artistic director of the festival is Vladimir Ashkenazy, long a vocal
opponent of the intellectual laziness of those western intellectuals who
discuss the music of Shostakovich and Prokofiev without taking into account
the ghastly society in which they had to live. His imaginative programming
juxtaposes the "official" works the two composers were obliged
to write with their more personal statements, underlining the differences
in their creative response to permanent repression.
The "papa" of that title is Shostakovich himself; the question
was whispered by his son Maxim during a rehearsal for the premiere of
the Eleventh Symphony in 1957. The Soviet Union had invaded Hungary the
year before; Shostakovich's not-so-cryptic response in his new symphony
was to use anti-Czarist revolutionary slogans whose unsung texts make
his protest almost explicit: "Shame on you, tyrants", "Threaten
us with prison and chains". Shostakovich was a brave man in a society
where not even compliant conformity was a safe option: in music and deed
he often took risks that were almost suicidal. Prokofiev, by contrast,
sought refuge in the ironical detachment that had always been a part of
his musical language. He couldn't avoid being caught up in the political
machinery, of course, but he kept it at an emotional distance.
Stalin was hot on film music and so, of course, his composers had to do
his bidding. Prokofiev's most memorable contribution to the genre came
in the form of two monumental scores to Eisenstein epics: Alexander Nevsky,
which is being screened to the accompaniment of the full orchestral score
on 11 March, and Ivan the Terrible, excerpts from which will be heard
in concert on 20 March. Shostakovich's film scores are less well known;
of the three dozen or so he wrote, extracts from two - The Fall of Berlin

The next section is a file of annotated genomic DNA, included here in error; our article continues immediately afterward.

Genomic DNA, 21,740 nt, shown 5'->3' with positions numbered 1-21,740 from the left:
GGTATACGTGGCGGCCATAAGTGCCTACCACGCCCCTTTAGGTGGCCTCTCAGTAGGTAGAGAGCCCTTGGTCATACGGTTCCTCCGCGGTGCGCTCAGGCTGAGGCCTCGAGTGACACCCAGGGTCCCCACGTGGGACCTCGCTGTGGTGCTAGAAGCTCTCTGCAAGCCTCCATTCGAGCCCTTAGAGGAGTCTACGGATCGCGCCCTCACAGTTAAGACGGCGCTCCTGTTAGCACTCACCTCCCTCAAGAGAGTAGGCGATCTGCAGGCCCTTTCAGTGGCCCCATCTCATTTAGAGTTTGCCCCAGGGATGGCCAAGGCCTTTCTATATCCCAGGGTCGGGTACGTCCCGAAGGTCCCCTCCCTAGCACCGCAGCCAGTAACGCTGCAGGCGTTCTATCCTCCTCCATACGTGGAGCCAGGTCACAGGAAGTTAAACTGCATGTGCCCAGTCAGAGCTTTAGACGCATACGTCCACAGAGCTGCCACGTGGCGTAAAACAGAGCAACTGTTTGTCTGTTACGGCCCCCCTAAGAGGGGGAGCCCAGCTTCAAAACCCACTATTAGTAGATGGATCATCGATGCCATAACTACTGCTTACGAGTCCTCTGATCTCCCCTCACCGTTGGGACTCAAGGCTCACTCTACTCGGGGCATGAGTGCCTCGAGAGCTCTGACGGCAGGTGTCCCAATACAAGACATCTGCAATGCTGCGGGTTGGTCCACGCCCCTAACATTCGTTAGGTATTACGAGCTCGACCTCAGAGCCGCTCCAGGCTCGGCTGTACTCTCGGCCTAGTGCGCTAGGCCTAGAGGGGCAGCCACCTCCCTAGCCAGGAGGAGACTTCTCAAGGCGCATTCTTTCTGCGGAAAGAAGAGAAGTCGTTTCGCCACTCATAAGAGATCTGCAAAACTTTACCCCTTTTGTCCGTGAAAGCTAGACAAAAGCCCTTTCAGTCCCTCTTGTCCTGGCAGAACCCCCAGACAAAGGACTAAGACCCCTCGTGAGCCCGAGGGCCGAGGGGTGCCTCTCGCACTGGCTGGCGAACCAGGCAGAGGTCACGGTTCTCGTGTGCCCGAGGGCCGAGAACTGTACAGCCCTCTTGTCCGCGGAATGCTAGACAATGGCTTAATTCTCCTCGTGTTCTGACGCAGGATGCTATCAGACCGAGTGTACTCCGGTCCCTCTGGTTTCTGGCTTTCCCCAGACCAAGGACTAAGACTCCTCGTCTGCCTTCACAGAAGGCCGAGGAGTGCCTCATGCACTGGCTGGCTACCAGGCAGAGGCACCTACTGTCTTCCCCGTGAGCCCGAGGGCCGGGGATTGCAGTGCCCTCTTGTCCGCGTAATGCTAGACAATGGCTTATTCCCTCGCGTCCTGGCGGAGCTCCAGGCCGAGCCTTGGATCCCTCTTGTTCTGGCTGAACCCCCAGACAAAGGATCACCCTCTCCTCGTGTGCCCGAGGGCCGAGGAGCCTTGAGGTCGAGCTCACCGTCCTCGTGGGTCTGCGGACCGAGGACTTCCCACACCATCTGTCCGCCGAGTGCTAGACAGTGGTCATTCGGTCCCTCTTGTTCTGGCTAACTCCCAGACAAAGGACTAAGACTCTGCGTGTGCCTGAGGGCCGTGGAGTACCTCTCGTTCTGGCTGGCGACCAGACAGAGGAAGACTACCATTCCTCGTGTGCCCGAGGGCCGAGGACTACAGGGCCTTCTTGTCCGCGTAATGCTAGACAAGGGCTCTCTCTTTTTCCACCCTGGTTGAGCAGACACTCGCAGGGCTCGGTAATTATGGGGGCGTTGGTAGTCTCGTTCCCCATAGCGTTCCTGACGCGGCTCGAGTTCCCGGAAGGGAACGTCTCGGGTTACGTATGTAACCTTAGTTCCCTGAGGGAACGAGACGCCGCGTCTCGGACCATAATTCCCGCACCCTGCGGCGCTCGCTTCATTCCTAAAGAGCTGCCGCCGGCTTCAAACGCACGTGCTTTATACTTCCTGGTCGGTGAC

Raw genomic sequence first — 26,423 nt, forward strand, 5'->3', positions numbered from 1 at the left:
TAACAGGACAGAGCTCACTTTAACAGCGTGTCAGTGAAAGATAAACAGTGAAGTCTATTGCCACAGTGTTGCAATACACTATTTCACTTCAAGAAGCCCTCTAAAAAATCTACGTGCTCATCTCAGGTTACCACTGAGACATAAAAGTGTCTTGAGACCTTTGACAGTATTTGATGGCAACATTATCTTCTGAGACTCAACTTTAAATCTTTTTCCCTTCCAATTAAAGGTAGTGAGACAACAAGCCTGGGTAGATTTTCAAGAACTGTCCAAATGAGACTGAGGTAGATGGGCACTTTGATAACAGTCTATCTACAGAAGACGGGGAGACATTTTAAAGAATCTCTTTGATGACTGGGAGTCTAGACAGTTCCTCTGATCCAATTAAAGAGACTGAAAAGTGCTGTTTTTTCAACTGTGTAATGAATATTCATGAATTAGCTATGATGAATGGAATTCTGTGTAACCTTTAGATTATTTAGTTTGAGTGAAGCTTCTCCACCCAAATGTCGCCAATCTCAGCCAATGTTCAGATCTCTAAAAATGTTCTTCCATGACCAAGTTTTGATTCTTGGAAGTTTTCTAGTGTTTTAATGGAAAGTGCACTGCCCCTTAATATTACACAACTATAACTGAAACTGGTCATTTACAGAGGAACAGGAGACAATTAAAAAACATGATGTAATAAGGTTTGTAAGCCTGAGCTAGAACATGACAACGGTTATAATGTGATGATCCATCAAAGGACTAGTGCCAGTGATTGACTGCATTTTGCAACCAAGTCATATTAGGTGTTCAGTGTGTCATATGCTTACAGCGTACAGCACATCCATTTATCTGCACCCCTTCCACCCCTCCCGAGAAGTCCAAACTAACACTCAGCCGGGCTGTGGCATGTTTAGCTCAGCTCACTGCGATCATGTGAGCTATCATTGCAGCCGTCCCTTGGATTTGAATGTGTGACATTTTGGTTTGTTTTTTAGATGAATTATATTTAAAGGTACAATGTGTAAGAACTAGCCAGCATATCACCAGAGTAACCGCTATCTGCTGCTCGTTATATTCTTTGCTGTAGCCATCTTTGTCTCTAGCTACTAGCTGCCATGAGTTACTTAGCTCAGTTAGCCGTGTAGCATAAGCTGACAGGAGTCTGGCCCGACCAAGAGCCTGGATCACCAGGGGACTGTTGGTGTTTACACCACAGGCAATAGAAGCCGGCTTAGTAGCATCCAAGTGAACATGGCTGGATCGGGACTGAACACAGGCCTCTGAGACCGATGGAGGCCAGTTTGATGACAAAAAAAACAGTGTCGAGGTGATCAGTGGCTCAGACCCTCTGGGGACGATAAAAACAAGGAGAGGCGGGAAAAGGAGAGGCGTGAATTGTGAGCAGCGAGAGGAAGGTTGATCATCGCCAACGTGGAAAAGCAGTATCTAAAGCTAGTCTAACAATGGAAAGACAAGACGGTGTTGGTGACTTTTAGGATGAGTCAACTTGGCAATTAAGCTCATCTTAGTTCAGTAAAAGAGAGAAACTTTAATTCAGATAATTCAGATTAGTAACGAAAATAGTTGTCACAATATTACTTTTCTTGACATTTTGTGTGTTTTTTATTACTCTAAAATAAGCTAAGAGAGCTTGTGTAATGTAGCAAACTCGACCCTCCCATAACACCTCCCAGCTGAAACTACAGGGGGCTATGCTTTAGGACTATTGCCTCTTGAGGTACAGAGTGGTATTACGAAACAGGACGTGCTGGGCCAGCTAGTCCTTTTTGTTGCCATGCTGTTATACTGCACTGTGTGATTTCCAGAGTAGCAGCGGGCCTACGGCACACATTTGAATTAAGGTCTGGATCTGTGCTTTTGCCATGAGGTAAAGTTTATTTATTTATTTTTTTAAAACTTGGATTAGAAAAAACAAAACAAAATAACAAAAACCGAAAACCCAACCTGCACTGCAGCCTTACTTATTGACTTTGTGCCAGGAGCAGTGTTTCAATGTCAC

and The Unforgettable Year 1919 (both, coincidentally, just released on
a new Marco Polo CD) - will also be performed in the 20 March concert.
Ashkenazy won't discuss the works themselves ("What can you say?
I hhhate describing music"). But he has first-hand experience of
the unfeeling cruelty with which the Soviet authorities controlled musical
life and empathises with the painful but inevitable compromises that were
required of its composers: "Shostakovich managed to express the tragedy
of the situation in his music, although he did write a few things in order
to survive. His Fall of Berlin  was a survival thing: that was the
first time he glorified Stalin. It seems he might have been told: 'You
know, they're preparing something really awful for you' - and why should
he want to go to the Gulag? Imagine, had he been exiled, how many pieces
we would have lost - there would have been no Tenth Symphony, no First
Violin Concerto, many of the string quartets
. What is the point?
Better write the glorification of Stalin, which was almost a ritual in
our country; we could not refuse to do that. And everybody knew it had
to be done, so what is the big deal? And in the Eighth and Tenth Symphonies,
the First Violin Concerto [to be heard on 16 March] and all those other
works he indicts the Soviet system to such a degree that there's no mistake
Unlike Prokofiev, Shostakovich outlived the worst days of Stalinist terror.
And just as he had danced his dangerous pas de deux with Stalin, he "managed"
his relationship with the later Soviet authorities rather skilfully, too:
as well as producing the odd composition, he would read out the speeches
they wanted, sign the articles - he chose the battles that were worth
losing so he'd be left to get on with his music. Ashkenazy immediately
objects to my choice of word: "It wasn't 'skilful' - 'skilful' is
deliberately being clever in doing this and that. I think he couldn't
help writing what he had to write to express himself. That's not being
skilful. It was stronger than he was; he had to do it".
Would it be fair, then, to describe Shostakovich as a dissident ante
diem? "I do not like to use the word 'dissident' in relation to Shostakovich.